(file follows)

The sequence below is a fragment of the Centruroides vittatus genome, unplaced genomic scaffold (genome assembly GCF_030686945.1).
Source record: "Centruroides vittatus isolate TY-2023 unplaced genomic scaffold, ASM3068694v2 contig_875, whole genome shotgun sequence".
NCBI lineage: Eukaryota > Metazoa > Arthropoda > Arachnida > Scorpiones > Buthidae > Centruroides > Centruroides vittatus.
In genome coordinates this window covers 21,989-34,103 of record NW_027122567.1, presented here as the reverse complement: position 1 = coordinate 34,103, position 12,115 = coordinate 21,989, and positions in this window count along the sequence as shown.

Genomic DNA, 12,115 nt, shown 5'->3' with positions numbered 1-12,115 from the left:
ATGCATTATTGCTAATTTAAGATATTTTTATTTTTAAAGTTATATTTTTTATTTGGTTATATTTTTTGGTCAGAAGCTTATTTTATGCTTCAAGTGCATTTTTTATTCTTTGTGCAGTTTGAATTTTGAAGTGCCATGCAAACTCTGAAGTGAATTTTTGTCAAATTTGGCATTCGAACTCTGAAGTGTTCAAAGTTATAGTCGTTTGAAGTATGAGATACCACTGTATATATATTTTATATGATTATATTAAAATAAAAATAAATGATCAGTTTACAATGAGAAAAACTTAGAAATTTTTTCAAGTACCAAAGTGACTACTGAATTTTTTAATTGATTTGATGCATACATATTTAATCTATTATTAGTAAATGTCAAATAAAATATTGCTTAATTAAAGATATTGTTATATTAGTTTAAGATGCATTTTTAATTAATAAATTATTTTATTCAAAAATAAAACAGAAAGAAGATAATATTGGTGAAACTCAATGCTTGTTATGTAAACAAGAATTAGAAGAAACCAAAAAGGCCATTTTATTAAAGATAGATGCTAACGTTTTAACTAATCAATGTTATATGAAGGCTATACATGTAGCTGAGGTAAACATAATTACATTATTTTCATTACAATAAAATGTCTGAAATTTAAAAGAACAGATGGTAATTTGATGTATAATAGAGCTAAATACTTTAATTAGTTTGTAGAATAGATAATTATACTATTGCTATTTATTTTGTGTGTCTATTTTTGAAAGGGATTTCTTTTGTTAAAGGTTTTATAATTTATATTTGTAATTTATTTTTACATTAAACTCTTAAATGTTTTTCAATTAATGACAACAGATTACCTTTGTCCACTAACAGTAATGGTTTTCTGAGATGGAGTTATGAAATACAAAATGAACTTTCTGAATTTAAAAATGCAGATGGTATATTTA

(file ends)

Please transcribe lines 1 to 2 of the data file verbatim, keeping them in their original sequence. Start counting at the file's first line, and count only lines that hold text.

The sequence below is a fragment of the Centruroides vittatus genome, unplaced genomic scaffold (genome assembly GCF_030686945.1).
Source record: "Centruroides vittatus isolate TY-2023 unplaced genomic scaffold, ASM3068694v2 contig_875, whole genome shotgun sequence".